Somalian refugee Fuad Mohamed had been travelling illegally for over a year when he finally arrived in Sweden in 2005 at the age of 19.
On his harrowing journey to the Nordic country – mostly arranged by people smugglers – he crossed a total of ten countries. But it was his first day on Swedish soil that finally gave him hope for the future.
“The only thing I'd heard about Sweden before coming was the name Henrik Larsson [the Swedish football player],” Mohamed, now 30, told The Local. “And the unknown is always scary.”
But when the teenager was stopped by the police, he was pleasantly surprised.
“The first thing they asked me was: ‘Do you want to stay in Sweden and apply for asylum?’ I said 'yes,' and then they took me to a nearby McDonald's for lunch.”
“It was the opposite of every other experience I'd had so far,” he reflects. “I'd been treated badly in almost every country I'd crossed illegally before coming to Sweden: I'd been arrested and maltreated – mostly by law enforcement agencies.”
The process of applying for asylum, however, wasn't easy. For 15 months, Mohamed was held in a refugee camp in the tiny mining community of Boliden in the northern Swedish city of Skellefteå.
“The residents were extremely friendly and gave us clothes, bikes and furniture.”
But inside the camp, he and the 200 others had to abide by strict rules, meaning the experience was more like living in an “open-air prison”, he says.
“The immigration process per se was very constraining considering that we could not study (except for ten hours of language courses a week), work, or have the right to healthcare (except for emergencies).”
If they failed to report to the immigration board every day then they risked losing their tiny monthly allowance and bed.
“In essence, we felt like we were an unutilized resource and it made us feel depressed.”
It was only when he was finally granted asylum that doors began to open.
“A whole new world opened up. It’s the first time you feel officially welcome in Sweden,” he recalls.
“Prior to that, you’re not actually here. You’re here physically, of course, but not in any other sense because you’re not in the system.”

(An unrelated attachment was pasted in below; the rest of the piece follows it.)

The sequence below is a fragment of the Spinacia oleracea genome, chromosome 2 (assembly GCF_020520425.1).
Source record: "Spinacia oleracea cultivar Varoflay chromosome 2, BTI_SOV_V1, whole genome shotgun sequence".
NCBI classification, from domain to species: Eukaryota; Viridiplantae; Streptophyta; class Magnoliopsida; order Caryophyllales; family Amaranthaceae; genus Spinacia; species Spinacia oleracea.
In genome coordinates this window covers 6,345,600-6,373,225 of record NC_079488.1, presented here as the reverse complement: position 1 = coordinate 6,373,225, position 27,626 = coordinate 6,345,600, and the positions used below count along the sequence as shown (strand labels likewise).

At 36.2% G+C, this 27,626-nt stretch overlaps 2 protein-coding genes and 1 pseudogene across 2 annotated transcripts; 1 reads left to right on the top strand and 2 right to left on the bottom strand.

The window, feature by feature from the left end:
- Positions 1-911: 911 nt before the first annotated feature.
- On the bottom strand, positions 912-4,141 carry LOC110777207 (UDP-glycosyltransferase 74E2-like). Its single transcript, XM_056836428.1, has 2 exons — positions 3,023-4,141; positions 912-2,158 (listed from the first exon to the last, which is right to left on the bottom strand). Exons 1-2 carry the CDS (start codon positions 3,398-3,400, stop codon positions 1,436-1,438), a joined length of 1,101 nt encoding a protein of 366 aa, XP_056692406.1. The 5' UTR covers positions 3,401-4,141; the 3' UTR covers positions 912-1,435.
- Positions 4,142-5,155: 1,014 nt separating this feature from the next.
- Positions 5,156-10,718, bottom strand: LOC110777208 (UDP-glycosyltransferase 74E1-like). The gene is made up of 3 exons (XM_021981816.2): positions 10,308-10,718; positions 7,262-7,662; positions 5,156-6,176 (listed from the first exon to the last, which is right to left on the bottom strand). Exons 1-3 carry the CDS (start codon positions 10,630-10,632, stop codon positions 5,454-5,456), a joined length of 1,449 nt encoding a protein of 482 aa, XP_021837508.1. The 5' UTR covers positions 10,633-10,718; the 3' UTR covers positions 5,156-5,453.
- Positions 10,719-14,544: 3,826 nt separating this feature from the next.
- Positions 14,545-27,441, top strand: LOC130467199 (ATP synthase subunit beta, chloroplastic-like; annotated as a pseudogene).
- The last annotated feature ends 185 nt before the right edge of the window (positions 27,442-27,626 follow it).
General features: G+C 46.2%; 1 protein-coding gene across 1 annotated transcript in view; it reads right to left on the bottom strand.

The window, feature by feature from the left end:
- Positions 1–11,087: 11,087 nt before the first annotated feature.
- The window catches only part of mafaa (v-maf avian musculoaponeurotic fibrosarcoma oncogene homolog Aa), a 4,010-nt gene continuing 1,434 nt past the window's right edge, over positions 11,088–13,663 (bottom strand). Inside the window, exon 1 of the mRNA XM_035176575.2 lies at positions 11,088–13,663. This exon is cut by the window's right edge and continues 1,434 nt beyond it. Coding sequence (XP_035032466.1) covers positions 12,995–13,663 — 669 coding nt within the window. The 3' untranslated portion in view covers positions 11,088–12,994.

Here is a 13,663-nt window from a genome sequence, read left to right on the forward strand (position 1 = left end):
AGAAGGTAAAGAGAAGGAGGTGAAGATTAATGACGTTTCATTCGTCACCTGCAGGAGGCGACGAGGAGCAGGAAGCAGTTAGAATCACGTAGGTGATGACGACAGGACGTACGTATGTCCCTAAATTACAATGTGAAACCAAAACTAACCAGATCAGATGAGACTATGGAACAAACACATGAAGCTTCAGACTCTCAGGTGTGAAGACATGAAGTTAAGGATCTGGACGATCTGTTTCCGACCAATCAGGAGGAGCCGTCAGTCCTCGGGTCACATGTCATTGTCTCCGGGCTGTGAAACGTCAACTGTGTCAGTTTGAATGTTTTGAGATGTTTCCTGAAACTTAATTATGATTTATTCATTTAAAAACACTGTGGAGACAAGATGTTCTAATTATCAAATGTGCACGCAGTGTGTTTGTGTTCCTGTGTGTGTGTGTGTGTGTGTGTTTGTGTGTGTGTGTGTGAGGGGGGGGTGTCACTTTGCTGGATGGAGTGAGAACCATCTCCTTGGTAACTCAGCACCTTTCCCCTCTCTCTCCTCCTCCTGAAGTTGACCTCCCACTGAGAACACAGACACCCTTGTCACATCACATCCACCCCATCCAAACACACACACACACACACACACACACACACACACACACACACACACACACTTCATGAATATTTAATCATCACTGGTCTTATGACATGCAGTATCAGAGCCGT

His first step was to complete his education. Frustratingly, his qualifications from Somalia were not recognized in Sweden, so he spent two years completing his Swedish high school diploma and Swedish language course, before going on to study International Relations at Malmö University and then completing a Masters degree in Lund.
Since graduation, Mohamed has made it his mission to help people like him who are considering making the perilous journey across the Mediterranean into Europe.
“Since I came to Sweden, I’ve mostly been working with things either indirectly or directly related to refugees and integration,” he says.
“Having been a refugee myself, I have some understanding of their mind-set and what is driving them out of their homes. It’s an issue that is very dear to me. I don’t actually consider it as a job – it’s a passion.”
Now based in Stockholm, he is working as a consultant on a project for the United Nations High Commissioner for Refugees, which involves working with refugees thinking of first crossing the desert in Sudan and Libya and then the Mediterranean.
“It involves reaching them before they cross the Mediterranean and providing them with information so they know exactly what is ahead, as well as telling them about possible alternatives out there. We don't judge them or tell them not to try.”
“We've created a unique platform through which people who've already made this journey and survived can share their experiences with those who are thinking of doing it.”
The problem is, he says, that those thinking of making the journey often don’t have realistic expectations of what lies ahead.
“Once in a while, they hear of a boat sinking, but they mostly rely on information from people smugglers. So it’s about countering this information.”
In September, Mohamed will be starting a new job for the Swedish International Development Cooperation Agency (SIDA), based at the Swedish Embassy in Kenya.
“I will be working with private sector development, helping poor people to establish businesses with the help of the private sector,” he says.
“So we’ll be combining the private sector with people's know-how and creating something that’s good for the poor.”
The approach, he says, is about creating an economy based on helping people out of poverty.
“There’s nothing more sustainable than that. It’s much better than helping people with handouts. It will give them a sense of ownership that doesn’t exist in the traditional aid sector.”
Although he is excited about returning to East Africa, the father-of-one says that he now considers Sweden his home.
“I’m too deeply rooted here now – I have family and friends here, so of course I will come back when my mission ends.”